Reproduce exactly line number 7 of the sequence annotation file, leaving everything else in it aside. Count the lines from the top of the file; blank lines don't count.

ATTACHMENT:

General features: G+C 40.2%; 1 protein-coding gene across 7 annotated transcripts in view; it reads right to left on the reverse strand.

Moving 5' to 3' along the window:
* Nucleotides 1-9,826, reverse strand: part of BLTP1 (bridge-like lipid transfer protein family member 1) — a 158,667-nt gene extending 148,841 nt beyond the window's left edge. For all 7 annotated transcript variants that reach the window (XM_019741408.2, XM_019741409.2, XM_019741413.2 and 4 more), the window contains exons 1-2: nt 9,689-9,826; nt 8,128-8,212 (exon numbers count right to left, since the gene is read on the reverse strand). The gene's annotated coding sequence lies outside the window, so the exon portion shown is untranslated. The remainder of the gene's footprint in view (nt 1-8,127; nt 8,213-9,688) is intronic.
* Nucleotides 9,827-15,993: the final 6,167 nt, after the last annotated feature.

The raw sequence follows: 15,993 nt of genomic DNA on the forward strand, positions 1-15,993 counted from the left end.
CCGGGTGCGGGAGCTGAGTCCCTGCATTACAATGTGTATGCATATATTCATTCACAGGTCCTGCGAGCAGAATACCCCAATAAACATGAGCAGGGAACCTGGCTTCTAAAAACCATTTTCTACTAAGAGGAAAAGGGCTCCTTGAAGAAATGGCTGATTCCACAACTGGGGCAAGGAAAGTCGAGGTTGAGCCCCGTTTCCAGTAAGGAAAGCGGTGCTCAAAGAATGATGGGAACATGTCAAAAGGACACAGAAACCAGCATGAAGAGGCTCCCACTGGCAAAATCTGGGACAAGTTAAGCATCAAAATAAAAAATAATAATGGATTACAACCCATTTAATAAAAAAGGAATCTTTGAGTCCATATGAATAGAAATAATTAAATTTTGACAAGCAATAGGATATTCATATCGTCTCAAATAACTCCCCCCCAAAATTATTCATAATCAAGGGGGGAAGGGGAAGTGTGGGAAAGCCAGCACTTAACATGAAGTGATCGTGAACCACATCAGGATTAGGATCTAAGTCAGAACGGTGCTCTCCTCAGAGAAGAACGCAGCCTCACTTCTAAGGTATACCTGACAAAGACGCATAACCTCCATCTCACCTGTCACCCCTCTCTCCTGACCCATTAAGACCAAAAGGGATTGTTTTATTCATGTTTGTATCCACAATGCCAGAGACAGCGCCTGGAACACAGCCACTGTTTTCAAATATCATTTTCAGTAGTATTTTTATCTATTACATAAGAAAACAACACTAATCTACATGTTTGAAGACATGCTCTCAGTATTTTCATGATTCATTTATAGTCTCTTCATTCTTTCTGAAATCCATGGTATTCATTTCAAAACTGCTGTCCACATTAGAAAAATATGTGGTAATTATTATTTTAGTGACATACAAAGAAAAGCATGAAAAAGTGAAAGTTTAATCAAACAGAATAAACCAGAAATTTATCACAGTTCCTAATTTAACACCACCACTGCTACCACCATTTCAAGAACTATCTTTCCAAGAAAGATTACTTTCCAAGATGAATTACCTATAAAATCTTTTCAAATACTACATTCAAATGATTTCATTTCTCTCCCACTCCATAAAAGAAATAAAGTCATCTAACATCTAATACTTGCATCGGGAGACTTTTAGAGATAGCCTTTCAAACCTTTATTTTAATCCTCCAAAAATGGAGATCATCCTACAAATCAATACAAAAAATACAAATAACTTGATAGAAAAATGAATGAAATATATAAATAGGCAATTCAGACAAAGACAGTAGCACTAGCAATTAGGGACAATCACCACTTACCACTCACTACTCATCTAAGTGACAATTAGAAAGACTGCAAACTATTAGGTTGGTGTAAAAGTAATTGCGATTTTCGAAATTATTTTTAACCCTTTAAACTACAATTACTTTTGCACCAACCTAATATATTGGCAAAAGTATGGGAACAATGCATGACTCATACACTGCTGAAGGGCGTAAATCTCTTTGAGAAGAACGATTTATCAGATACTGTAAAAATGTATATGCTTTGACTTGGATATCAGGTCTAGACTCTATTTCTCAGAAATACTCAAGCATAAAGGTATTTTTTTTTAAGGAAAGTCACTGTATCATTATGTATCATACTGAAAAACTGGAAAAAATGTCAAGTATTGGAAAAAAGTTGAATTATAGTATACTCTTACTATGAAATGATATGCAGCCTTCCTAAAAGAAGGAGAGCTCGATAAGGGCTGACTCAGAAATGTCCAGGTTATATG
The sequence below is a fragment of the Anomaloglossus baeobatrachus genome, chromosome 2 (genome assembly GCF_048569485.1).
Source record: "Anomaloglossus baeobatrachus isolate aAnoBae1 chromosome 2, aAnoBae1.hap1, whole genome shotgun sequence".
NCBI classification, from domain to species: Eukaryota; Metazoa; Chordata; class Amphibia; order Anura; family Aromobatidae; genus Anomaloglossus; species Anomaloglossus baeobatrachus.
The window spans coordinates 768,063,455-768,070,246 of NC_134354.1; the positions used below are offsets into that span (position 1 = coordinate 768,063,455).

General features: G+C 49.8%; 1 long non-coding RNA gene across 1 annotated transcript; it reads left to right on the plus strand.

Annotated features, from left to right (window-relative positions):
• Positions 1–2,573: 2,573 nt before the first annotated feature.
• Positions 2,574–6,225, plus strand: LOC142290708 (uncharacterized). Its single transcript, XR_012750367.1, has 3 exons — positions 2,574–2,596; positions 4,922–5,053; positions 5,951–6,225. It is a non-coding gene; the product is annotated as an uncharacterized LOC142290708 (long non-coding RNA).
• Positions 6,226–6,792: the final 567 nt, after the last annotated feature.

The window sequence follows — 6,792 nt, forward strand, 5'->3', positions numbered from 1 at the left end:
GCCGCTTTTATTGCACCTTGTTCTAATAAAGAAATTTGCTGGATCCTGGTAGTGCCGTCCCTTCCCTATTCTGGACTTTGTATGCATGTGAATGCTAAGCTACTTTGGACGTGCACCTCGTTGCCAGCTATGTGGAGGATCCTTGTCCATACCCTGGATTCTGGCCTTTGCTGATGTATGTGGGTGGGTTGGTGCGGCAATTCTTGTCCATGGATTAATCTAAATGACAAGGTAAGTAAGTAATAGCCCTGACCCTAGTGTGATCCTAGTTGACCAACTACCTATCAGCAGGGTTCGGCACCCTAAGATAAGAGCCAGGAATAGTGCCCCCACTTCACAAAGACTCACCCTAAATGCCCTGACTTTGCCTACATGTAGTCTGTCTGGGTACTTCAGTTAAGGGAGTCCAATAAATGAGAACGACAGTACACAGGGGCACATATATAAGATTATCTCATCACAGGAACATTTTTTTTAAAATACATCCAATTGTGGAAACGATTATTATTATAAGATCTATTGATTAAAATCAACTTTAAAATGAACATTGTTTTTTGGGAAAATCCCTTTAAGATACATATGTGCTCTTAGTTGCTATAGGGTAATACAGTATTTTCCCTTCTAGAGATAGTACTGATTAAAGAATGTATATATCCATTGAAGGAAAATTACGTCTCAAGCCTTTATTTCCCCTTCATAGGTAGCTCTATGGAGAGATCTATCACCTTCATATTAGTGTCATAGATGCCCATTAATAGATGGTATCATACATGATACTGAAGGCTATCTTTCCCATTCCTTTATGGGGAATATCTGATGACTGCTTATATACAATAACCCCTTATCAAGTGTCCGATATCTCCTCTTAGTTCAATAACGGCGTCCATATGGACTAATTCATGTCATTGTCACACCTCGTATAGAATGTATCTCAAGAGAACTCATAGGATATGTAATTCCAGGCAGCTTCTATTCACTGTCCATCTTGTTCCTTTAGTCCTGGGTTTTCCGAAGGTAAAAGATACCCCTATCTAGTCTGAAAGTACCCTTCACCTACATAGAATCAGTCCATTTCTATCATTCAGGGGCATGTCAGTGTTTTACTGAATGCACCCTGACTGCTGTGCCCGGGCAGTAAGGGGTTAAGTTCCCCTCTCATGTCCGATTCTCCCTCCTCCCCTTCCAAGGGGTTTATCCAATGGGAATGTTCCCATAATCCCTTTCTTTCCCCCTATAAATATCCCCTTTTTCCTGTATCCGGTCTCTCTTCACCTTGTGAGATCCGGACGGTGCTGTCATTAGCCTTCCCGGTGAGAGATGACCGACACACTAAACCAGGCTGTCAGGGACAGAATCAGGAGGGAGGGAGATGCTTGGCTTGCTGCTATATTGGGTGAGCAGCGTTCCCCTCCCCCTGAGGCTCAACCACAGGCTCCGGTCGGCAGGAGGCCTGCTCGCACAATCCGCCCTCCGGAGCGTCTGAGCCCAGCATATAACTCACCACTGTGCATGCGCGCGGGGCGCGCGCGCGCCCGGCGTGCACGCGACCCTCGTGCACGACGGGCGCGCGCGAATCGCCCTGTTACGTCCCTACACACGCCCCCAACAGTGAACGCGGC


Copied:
The sequence below is a fragment of the Anomaloglossus baeobatrachus genome, chromosome 2 (genome assembly GCF_048569485.1).